Wired has been on a bit of a run. Depending on how you look at it, that run may have started back at its launch in 1993, when its founders, Louis Rossetto and Jane Metcalfe, decided to chronicle the ideas and innovations shaping the digital age and changing the world. Or you could argue that that run started with Howard Mittman, who came on board in 2006 as associate publisher and who has served as vice president and publisher of Wired since 2009.
Native advertising is a lot of things, but one thing it's not is new. As early as the 1930s, Procter & Gamble began producing and sponsoring radio soaps, and then television. In fact, the company created a special division called Procter & Gamble Entertainment in 1946 for the purpose of "creating original content that enables the company to connect with consumers and advertise its brands." Sounds familiar, doesn't it?
With the prevalence of free online content, many readers have become reluctant customers, leaving publishers puzzling over how to monetize their greatest asset. Yet the same technologies (the web, tablet and mobile apps) that have dissolved previous revenue models are opening up new possibilities for publishers to experiment with monetization strategies from soft paywalls to freemium apps. We spoke with a number of such forward-thinking industry players to learn what strategies have worked and what they see as the future of paid digital content.
Marketers are always eager for better tools for reaching and influencing potential customers. Native advertising promises that. However, there is sometimes a misconception that native advertising necessarily means paid-for content that is indistinguishable from editorial content. Some advertisers and publishers may go this route, but most agree this would be a mistake-and not only because it would damage a publisher's brand.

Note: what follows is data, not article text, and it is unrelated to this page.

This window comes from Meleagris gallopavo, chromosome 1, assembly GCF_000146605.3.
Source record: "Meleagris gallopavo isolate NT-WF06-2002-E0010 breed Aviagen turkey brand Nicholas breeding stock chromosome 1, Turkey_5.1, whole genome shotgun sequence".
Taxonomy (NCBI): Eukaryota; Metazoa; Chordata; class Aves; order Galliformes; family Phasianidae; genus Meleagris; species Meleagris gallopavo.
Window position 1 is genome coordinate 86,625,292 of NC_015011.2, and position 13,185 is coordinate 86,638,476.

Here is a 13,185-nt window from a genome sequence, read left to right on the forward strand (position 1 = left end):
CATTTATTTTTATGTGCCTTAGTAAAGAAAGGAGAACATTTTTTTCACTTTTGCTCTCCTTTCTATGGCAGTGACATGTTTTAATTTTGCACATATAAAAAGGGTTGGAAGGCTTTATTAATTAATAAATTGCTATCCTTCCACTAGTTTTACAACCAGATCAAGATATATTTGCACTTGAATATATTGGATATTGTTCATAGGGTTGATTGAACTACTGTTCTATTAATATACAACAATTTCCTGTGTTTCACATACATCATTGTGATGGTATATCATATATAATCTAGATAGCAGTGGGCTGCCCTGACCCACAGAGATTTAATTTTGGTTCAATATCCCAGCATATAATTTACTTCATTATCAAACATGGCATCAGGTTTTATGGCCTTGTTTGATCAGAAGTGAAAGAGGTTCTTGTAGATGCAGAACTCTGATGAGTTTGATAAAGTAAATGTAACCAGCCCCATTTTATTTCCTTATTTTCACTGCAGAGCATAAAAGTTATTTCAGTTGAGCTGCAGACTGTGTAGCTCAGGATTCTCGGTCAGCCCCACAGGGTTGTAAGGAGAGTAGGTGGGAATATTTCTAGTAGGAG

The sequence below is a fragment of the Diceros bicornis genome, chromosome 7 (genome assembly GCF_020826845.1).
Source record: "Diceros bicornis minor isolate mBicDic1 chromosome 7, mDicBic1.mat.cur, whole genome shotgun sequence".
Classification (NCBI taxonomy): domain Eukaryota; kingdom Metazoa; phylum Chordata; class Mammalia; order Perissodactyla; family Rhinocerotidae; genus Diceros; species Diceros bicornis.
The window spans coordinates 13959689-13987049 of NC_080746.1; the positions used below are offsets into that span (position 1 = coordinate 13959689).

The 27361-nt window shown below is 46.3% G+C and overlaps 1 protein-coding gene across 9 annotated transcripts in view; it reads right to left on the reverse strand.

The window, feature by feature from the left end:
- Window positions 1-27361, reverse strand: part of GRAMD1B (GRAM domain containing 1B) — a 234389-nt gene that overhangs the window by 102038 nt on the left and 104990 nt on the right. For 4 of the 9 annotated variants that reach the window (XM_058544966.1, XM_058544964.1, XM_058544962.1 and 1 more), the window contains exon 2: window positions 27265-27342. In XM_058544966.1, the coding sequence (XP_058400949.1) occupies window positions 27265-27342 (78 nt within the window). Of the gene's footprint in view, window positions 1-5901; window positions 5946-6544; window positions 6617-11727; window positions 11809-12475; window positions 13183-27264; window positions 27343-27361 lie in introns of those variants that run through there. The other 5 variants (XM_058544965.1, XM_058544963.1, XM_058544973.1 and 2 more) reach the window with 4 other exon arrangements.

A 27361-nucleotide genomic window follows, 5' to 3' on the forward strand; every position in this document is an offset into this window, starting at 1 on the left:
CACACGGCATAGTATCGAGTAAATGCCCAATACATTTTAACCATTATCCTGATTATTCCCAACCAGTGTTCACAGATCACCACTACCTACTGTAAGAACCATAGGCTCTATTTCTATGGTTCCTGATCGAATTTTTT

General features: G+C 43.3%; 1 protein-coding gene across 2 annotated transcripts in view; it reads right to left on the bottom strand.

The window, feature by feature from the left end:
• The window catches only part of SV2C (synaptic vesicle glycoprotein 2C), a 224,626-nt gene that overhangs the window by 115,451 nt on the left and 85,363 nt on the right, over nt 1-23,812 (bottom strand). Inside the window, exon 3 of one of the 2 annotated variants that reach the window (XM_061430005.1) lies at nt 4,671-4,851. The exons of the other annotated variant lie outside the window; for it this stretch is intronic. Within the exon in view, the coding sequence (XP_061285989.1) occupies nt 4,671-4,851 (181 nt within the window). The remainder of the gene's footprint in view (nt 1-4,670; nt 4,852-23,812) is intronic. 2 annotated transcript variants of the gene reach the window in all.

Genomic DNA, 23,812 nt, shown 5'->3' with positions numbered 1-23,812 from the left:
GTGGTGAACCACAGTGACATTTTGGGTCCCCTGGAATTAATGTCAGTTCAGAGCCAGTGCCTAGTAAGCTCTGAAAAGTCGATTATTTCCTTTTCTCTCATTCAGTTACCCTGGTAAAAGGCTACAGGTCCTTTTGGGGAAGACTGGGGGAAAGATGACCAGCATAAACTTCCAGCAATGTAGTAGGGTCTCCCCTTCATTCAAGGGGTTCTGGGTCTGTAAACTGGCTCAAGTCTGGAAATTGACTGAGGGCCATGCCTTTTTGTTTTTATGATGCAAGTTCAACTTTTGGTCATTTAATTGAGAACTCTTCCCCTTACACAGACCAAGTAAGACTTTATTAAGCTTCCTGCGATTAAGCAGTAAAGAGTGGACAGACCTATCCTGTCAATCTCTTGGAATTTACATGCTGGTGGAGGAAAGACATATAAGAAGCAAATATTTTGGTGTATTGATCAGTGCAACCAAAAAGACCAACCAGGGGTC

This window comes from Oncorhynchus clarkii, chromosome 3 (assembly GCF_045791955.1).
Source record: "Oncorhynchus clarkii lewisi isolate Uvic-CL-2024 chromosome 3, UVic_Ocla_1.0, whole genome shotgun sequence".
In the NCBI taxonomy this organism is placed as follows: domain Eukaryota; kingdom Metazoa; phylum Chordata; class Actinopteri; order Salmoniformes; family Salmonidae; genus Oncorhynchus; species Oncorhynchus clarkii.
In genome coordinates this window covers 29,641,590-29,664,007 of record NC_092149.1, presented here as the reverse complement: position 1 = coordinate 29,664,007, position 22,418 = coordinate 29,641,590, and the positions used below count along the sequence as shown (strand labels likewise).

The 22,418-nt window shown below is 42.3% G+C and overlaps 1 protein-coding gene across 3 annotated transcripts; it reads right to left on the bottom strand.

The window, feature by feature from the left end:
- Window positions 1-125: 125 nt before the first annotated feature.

At the 2013 Publishing Business Conference & Expo, Samir "Mr. Magazine" Husni and Bo Sacks faced off on the future of the magazine industry. Read the comic strip below to see how it played out and cast your vote for the winner.
A lot has been said lately about gamification and how it can transform the content that publishers produce into something other. For the unacquainted, gamification is generally accepted as the application of game mechanics to non-game scenarios with the end goal of engaging users and spurring them to greater action. A common example is how LinkedIn uses an animated graphic to encourage users to complete their profiles.
Andrew Davis, marketing expert and author of Brandscaping: Unleashing the Power of Partnerships, is determined that content providers can have a bright future and don't necessarily need native advertising. "I think it's worth asking yourself why your advertising clients are interested in creating content on your platform. The answer? You're not covering the editorial content they think will actually increase demand for the products and services they sell. Which means, there might be a better way to capture this revenue than 'sponsored' content."